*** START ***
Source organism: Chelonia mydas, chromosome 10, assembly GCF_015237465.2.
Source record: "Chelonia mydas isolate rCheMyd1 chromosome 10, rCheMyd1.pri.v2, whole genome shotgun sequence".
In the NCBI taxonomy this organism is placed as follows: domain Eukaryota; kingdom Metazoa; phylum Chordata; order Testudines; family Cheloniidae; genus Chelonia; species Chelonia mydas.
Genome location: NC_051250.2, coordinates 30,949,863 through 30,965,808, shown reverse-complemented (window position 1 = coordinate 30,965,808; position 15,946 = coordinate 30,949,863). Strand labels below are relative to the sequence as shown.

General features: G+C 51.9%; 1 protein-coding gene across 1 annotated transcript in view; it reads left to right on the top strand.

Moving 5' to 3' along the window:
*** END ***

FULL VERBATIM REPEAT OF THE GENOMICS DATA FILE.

Source organism: Chelonia mydas, chromosome 10, assembly GCF_015237465.2.
Source record: "Chelonia mydas isolate rCheMyd1 chromosome 10, rCheMyd1.pri.v2, whole genome shotgun sequence".
In the NCBI taxonomy this organism is placed as follows: domain Eukaryota; kingdom Metazoa; phylum Chordata; order Testudines; family Cheloniidae; genus Chelonia; species Chelonia mydas.
Genome location: NC_051250.2, coordinates 30,949,863 through 30,965,808, shown reverse-complemented (window position 1 = coordinate 30,965,808; position 15,946 = coordinate 30,949,863). Strand labels below are relative to the sequence as shown.

General features: G+C 51.9%; 1 protein-coding gene across 1 annotated transcript in view; it reads left to right on the top strand.

Moving 5' to 3' along the window: